"This water is pure."
Translation:Cette eau est pure.
You are right "cette" is the feminine demonstrative determiner and "ce" is the masculine, although "cet" is used in front of nouns starting with a vowel. But "ce" also is a neuter subject pronoun and appears a lot with etre: "C'est un avocat." This little word "ce" gives me (english speaker) no end of trouble.
My mistake. The masculine demonstrative determiner is ce or cet (cet before masc noun leading with vowel or h); the feminine demonstrative determiner is cette (with or without leading vowel). So, the correct form in this case is 'cette eau' -- and that is now accepted as some of the comments below indicate.
The question is asking for "this water," not "THE water," and yet the correct form "cette eau" is rejected... It looks to me as if it's very much used by the native speakers: http://www.aquawal.be/fr/source-de-vie/eau-dans-le-monde/index.html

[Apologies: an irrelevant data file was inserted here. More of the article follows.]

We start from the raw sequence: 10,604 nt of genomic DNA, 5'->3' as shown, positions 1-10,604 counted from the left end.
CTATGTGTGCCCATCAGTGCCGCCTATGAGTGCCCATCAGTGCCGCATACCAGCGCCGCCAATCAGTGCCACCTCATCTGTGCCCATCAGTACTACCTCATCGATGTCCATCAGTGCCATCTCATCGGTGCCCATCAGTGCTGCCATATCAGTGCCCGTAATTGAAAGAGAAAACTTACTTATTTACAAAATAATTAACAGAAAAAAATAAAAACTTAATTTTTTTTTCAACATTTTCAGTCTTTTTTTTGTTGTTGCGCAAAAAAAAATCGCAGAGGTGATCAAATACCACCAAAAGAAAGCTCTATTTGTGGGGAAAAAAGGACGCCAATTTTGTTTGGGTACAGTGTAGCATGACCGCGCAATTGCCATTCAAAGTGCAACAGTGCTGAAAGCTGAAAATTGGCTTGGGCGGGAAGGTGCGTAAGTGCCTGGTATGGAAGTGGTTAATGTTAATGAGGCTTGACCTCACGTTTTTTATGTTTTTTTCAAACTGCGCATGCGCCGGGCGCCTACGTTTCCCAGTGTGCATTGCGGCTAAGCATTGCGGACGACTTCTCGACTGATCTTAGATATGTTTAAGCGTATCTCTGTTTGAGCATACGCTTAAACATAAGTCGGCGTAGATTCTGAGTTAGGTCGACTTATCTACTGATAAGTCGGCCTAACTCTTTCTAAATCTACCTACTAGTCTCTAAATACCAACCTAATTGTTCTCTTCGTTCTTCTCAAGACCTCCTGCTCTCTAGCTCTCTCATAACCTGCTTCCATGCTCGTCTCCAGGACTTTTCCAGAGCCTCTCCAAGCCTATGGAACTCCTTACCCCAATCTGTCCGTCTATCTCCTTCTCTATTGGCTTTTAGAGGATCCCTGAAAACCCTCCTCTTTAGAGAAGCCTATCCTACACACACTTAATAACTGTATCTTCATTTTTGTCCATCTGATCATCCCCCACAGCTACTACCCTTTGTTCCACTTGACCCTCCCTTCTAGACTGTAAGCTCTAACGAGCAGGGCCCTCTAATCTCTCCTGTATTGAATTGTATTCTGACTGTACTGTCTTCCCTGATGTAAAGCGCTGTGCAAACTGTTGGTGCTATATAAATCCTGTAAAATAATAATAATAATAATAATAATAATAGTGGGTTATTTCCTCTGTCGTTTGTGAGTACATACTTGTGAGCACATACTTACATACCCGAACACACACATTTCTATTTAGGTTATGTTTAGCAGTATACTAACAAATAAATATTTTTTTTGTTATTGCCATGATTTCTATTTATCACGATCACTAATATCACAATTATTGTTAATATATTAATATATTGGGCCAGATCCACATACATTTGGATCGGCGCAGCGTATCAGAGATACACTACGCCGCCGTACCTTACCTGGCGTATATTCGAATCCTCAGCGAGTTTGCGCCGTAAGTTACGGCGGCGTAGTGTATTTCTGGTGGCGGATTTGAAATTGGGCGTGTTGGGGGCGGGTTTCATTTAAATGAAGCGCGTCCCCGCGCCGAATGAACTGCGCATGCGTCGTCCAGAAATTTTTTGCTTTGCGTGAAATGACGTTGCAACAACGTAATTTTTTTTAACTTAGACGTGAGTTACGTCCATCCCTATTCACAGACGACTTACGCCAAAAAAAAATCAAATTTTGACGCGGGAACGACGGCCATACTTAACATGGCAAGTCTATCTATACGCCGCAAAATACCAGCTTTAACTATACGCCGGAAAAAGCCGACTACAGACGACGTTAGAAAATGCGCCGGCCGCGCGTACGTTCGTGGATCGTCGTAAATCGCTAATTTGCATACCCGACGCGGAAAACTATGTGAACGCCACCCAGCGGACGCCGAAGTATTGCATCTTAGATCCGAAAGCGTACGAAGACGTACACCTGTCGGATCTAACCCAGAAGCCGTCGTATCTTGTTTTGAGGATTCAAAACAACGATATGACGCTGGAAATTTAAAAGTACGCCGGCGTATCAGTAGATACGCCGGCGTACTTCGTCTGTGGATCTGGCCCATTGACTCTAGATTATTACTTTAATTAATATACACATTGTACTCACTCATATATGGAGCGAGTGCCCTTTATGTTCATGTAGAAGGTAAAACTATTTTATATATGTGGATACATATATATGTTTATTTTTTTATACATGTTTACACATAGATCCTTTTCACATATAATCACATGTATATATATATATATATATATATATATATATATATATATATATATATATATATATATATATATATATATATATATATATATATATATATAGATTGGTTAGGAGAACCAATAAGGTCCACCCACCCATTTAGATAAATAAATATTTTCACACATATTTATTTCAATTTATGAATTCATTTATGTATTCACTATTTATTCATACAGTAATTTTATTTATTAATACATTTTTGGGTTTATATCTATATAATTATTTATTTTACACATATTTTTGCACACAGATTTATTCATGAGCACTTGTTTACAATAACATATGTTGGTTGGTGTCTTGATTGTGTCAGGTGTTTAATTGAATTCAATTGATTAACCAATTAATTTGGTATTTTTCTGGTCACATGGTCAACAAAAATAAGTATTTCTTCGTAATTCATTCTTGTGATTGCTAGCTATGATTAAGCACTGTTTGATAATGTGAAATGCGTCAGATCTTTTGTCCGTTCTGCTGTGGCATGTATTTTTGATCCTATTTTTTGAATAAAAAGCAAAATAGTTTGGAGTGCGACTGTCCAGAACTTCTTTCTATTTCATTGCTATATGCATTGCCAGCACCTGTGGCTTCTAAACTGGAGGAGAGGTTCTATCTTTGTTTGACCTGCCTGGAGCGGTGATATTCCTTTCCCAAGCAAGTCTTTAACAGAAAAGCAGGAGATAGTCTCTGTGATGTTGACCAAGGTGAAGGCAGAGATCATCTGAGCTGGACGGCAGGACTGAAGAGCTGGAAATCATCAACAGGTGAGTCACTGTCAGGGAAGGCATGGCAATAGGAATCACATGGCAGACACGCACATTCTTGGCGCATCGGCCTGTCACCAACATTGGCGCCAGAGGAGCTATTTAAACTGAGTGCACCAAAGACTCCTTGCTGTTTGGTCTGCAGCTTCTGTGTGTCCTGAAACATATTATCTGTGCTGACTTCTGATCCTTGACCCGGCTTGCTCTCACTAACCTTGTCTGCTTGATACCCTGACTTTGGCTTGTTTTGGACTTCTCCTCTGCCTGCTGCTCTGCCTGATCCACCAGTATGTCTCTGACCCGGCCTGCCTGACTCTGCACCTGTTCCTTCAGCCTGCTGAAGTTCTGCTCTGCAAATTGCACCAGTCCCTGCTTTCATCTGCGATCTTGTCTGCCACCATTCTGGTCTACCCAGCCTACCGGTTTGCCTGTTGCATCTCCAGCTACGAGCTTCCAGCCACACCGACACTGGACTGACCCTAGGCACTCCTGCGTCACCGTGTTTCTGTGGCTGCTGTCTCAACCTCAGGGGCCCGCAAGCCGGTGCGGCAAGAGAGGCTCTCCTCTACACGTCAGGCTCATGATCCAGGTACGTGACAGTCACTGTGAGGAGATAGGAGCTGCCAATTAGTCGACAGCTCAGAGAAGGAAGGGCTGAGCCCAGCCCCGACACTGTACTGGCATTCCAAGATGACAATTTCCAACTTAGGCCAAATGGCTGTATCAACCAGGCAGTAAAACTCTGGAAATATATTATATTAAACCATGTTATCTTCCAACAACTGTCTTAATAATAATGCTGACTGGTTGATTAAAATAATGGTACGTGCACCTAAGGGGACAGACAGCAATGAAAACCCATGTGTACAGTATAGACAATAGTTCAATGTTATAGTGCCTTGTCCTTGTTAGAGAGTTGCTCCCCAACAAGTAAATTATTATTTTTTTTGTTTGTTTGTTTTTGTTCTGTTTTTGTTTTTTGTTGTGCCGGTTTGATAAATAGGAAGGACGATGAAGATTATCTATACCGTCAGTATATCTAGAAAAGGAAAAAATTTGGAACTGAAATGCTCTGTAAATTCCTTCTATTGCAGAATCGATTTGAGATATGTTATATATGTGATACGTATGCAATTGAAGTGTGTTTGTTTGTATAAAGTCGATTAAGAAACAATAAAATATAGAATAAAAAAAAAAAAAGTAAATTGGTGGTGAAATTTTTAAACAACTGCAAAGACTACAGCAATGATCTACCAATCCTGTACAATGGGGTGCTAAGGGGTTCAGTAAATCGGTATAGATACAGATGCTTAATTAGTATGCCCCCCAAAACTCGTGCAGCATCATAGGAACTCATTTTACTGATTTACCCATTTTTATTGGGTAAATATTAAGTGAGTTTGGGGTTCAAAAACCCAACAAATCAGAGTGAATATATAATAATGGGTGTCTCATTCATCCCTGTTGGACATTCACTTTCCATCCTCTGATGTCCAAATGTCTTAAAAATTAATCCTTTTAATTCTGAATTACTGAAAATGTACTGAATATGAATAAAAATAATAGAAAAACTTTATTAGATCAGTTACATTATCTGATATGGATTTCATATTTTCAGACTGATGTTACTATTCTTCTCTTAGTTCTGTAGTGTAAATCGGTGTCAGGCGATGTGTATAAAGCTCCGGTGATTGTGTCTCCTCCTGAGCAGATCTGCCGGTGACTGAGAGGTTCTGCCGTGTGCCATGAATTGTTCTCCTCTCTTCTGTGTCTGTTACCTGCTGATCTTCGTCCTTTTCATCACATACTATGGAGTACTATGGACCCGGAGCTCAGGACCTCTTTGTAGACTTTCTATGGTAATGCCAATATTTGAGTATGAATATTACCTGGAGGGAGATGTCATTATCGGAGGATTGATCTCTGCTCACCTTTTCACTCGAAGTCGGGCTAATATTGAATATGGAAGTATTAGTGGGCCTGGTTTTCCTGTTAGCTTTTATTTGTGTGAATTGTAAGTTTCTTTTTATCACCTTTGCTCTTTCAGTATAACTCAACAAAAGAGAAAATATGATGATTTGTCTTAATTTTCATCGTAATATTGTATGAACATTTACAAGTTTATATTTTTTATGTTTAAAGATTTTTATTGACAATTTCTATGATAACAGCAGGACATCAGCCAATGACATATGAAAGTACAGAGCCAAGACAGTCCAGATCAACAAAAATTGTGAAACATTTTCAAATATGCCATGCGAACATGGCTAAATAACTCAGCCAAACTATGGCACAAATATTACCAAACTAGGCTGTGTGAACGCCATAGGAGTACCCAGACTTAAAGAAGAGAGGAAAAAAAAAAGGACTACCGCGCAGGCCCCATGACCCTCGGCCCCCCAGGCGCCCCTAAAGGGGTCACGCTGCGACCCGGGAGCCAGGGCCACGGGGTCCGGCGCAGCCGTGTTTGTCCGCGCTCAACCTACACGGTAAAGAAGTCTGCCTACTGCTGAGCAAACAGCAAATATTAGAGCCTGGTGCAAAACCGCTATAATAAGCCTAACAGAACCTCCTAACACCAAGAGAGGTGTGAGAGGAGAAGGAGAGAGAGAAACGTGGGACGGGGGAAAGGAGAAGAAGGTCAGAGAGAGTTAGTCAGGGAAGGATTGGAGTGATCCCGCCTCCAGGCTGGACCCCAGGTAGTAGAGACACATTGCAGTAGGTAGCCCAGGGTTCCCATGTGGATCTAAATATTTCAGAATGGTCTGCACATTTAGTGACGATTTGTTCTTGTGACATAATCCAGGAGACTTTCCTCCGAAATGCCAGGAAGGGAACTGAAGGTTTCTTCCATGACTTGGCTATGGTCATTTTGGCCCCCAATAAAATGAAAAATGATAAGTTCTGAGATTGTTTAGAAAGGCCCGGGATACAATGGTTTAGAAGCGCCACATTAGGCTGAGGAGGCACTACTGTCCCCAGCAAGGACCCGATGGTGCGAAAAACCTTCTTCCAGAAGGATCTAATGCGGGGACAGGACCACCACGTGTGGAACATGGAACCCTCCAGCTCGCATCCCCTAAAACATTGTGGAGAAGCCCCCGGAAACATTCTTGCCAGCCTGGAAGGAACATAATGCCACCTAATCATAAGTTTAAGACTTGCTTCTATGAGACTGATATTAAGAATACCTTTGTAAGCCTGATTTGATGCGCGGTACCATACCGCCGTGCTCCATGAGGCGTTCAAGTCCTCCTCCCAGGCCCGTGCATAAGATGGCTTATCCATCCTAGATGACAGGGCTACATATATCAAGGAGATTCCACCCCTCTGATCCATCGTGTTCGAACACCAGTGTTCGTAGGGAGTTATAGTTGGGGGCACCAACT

Because L'eau would mean "the water". "The" means the water has been identified, but not where it is. For instance, from a great distance away, one might say, "I have been up in the mountains and seen the streams. The water is pure." Whereas "This" implies some kind of locality: the water that one was referring to either in physical (or, less commonly, temporal) context.